Youniss, “White Space”
By James Gui · March 08, 2023 Merch for this release:
Vinyl LP, T-Shirt/Shirt

On a recent show for Radio Alhara, Antwerp-based artist Youniss traces the influences for his dense new album White Space: Amiri Baraka, Boris, Moor Mother, Cities Aviv, Daniela Lalita. These various musical and political influences coalesce in a record just under 20 minutes long. While his self-titled debut was deeply personal, combining heartfelt crooning, wonky beats and club-ready electronics, Youniss takes a more punk approach on White Space. Infusing live drums with glitched-out guitar fuzz and politically charged bars, he reckons with a world still entrenched in anti-Blackness.

“What becomes of yesterday’s riots?” asks Anthony Reed in his book Soundworks: Race, Sound, and Poetry in Production. Youniss grapples with the same question on White Space, inspired in part by the vernacular avant-garde mode that Reed traces in collaborations between Black poets and musicians. “And do you still care for me?” Youniss growls amid a squealing string sample in the opening track, calling out a seeming return to normal after 2020’s uprisings against police brutality. Breaking into a stream-of-consciousness spoken word segment, he gradually begins to shout as breakbeats and metallic skronk match his crescendoing voice. “Black soundwork,” Reed writes, “in all its varieties noisily calls into question the Western tradition’s predicates and aesthetics.” Similarly, Youniss’s distorted voice shuttles between genres, informed by sounds and politics that attempt to make sense of a world structured by racial prejudice.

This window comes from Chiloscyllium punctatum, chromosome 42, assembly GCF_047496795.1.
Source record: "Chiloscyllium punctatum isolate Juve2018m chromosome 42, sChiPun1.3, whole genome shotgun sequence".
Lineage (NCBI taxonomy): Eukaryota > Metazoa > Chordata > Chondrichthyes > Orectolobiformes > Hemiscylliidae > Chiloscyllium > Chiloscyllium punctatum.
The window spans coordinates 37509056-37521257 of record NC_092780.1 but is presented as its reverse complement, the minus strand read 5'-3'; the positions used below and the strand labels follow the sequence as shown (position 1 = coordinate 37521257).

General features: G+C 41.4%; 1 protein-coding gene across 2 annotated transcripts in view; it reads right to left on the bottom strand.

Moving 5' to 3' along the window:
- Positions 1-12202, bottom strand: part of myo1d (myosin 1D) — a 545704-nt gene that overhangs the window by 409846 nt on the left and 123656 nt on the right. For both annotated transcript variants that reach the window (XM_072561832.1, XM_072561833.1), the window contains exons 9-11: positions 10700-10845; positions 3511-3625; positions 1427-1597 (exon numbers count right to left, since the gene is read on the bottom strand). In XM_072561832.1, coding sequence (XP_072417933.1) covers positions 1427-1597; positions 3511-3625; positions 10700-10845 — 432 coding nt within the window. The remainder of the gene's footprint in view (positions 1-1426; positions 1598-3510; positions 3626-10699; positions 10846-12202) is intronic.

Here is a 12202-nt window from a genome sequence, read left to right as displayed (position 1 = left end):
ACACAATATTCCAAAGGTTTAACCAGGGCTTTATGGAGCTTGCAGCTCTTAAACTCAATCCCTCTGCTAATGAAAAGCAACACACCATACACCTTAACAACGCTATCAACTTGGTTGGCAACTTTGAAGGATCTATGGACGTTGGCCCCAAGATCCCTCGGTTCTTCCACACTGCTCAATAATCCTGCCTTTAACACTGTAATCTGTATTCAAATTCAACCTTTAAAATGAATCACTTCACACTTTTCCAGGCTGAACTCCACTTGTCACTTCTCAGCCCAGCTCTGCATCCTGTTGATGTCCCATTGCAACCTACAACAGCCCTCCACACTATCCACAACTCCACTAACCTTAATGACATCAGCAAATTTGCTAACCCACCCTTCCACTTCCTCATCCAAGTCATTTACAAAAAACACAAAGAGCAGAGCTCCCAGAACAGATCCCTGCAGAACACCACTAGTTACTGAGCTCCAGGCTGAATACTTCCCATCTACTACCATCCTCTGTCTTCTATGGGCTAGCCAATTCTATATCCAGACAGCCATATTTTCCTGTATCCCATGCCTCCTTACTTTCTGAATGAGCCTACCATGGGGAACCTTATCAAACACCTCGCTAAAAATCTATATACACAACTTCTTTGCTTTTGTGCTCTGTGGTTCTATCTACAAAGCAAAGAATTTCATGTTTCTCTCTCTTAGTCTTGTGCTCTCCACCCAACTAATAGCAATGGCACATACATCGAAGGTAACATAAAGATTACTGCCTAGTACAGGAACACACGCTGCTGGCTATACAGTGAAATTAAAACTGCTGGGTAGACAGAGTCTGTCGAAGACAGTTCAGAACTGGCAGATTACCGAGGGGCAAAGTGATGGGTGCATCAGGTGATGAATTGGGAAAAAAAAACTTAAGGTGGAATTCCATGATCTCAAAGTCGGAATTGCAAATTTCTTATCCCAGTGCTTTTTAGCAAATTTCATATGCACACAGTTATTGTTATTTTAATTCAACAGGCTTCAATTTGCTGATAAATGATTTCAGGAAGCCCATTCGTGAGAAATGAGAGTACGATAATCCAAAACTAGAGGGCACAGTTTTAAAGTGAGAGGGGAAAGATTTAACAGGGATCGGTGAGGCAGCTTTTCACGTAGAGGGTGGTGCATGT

The next two tracks seem to go back in time, with his lyrics in “How Will It End” meditating on the hopeful anxiety of 2020’s righteous energy: “My face is Black like night to day/ They liked me more when I had nothing to say,” he raps. “Arms bent back/ Feel them crack,” he continues on the next track, bursting into anguished cries that accentuate the song’s irregular meter. Uniting the combative rapping of these first tracks and the emotional heft of the second half’s AutoTuned crooning is Tim Caramin’s live drumming, sampled and chopped into dynamic breakbeats. “Negative Space” boasts frenetic, jungle-ish breaks that skitter around granular synths, while the final track brings things to the ground with a deep Reese bass and trudging kick-snare pattern that match Youniss’s plaintive singing. “I don’t wanna go/ I don’t wanna leave” sings Youniss, but he’s said all he needs to; when a guitar riff comes back in to signal a potential reprise, it’s a false alarm, and the album concludes rather suddenly. It’s a sobering note to end on, but perhaps a gesture at futures to come.

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